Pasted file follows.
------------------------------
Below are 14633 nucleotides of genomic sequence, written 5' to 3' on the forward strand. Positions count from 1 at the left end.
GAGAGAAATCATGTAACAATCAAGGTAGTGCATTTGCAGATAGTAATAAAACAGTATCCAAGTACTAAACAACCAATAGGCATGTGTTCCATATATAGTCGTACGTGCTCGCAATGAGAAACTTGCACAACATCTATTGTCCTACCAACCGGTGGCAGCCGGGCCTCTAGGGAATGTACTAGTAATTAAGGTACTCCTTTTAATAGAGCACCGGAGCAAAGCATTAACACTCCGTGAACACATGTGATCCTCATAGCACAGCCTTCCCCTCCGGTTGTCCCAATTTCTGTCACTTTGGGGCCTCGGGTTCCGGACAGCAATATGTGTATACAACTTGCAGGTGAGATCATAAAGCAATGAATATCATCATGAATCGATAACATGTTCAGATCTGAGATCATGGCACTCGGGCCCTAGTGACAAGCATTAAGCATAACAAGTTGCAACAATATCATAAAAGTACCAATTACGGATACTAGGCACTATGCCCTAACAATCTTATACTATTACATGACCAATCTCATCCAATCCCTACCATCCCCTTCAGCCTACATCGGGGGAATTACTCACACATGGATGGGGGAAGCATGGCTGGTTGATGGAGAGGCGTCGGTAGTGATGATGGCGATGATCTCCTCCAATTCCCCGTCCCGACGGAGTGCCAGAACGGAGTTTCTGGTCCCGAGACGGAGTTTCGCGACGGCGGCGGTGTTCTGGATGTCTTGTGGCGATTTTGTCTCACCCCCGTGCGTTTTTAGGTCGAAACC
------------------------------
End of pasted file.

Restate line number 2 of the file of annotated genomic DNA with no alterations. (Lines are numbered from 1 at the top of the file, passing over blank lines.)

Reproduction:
GAGAGAAATCATGTAACAATCAAGGTAGTGCATTTGCAGATAGTAATAAAACAGTATCCAAGTACTAAACAACCAATAGGCATGTGTTCCATATATAGTCGTACGTGCTCGCAATGAGAAACTTGCACAACATCTATTGTCCTACCAACCGGTGGCAGCCGGGCCTCTAGGGAATGTACTAGTAATTAAGGTACTCCTTTTAATAGAGCACCGGAGCAAAGCATTAACACTCCGTGAACACATGTGATCCTCATAGCACAGCCTTCCCCTCCGGTTGTCCCAATTTCTGTCACTTTGGGGCCTCGGGTTCCGGACAGCAATATGTGTATACAACTTGCAGGTGAGATCATAAAGCAATGAATATCATCATGAATCGATAACATGTTCAGATCTGAGATCATGGCACTCGGGCCCTAGTGACAAGCATTAAGCATAACAAGTTGCAACAATATCATAAAAGTACCAATTACGGATACTAGGCACTATGCCCTAACAATCTTATACTATTACATGACCAATCTCATCCAATCCCTACCATCCCCTTCAGCCTACATCGGGGGAATTACTCACACATGGATGGGGGAAGCATGGCTGGTTGATGGAGAGGCGTCGGTAGTGATGATGGCGATGATCTCCTCCAATTCCCCGTCCCGACGGAGTGCCAGAACGGAGTTTCTGGTCCCGAGACGGAGTTTCGCGACGGCGGCGGTGTTCTGGATGTCTTGTGGCGATTTTGTCTCACCCCCGTGCGTTTTTAGGTCGAAACC